Family Worship: A Guide to Daily Reformation at Home

Reformation Scotland Trust was formed in 2013. Their stated aim is “to promote the restoration of the Christian Church in Scotland, by informing, educating and promoting understanding of the attainments of the Second Reformation in Scotland.” That is an aim that I’m sure many readers of Meet the Puritans would support. I encourage you to check out the Trust's attractive website and well-produced publications.  
I’d like to focus on publication today, a booklet entitled, Family Worship: A Daily Guide to Reformation at Home (Reformation Scotland Trust, 2016, 26 pp., booklet, £1.00; ISBN: 978 1 910 013045).
The booklet begins with some sobering statistics. Among UK evangelicals only 40% of families pray together daily and only 15% read the Bible together daily. The situation is probably similar in other countries. For Reformation Scotland that is a great concern, as they echo the words of J.W. Alexander that when family worship “languishes and goes into decay” then “error and worldliness make inroads upon the church.” By contrast, a return to family worship is “one of the prominent symptoms of a recovery, whereby the gospel resumes its power.” The aim of this little work, then, is to encourage a return to family worship. It does this by providing a brief introduction to family worship and then by reproducing modernised and simplified versions of two classic guides to Family Worship.  The first is The Directory for Family Worship approved by the Church of Scotland in 1647 and often printed with the Westminster Standards. The second is another work approved by the Church of Scotland, this time in 1639, entitled Family Exercise, or, The Service of God in Families.
A Practical Guide
The introduction covers some helpful practical ground. It highlights the biblical basis for family worship (e.g. Deut. 6:5-9; Acts 10:2; 1 Cor 7:5; 1 Pet. 3:7). In particular there is a focus on the biblical emphasis that we are not to “love the Lord our God with all our heart, soul and might” simply as individuals (though that is vital!) but also as families. 
Beyond that, simple instructions are given for conducting family worship. There should be prayer, praise (from the Psalter) and the reading of Scripture. There should also be time for discussion as (ideally) the father leads in explaining or applying scripture. Children should be engaged, and the times made memorable for them. Where help is needed the local church (through its office bearers) should give practical help and guidance. These themes are enlarged on in the two works reprinted in the booklet.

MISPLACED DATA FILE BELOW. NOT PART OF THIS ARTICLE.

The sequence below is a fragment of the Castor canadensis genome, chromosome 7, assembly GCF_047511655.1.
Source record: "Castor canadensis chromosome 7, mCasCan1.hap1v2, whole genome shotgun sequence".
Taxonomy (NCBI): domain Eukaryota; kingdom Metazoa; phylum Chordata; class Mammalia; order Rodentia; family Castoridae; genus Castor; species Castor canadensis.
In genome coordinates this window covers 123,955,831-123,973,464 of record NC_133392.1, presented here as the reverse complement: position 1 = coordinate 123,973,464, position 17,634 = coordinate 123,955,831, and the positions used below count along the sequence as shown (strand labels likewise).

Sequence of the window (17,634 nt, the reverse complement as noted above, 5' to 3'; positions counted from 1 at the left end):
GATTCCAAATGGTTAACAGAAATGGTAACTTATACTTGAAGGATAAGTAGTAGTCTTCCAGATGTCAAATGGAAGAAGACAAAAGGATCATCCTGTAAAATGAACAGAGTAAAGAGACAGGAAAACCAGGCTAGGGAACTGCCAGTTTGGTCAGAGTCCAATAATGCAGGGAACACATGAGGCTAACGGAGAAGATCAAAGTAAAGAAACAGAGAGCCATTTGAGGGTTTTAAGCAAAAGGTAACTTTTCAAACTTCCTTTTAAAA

The Directory
The 1647 Directory for Family Worship has been skilfully updated and simplified in this booklet. It again covers many areas simply and practically. The importance of family worship is restated. The format of prayer, praise, scripture reading and discussion/catechising is again commended. The important role of the head of the home is again highlighted.  
All this is helpful, but perhaps the most stirring section of the directory is on “Matters for Prayer.” Whilst acknowledging that “set form of prayer” is permissible the directory encourages extemporaneous prayer, and its guidance on the contents of such prayers are eminently spiritual and helpful. Areas such as confession of sin, thanksgiving, supplication and intercession are briefly covered and provide good reminders of the contents of prayers for family worship. There is a beautiful closing though that family prayer is to conclude “with assurance that they themselves are accepted, and what they have asked according to his will shall be done.”
Family Exercise, or, The Service of God in Families
The booklet closes with the 1639 Family Exercise, or, The Service of God in Families. This work is short, and is more general. It highlights the duties of elders to promote family worship by example and by encouragement. But it also highlights the need for families to tailor their family worship to their experiences in providence.
In essence families are called to be sensitive to the fact that at times they will need to focus on stirring one another up, at other times, admonishing one another in love, at other times they will need to comfort and counsel one another. This is a helpful reminder of the various spiritual conditions we may be in, and the need to deal gently and appropriately with one another.
This is a beautifully produced and attractively set out booklet. The truths contained in it have, if put into practice, the potential to be a great blessing to families, and through them to the church. It deserves a wide readership.
This post has been sponsored by the Reformation Scotland Trust.
Donald John Maclean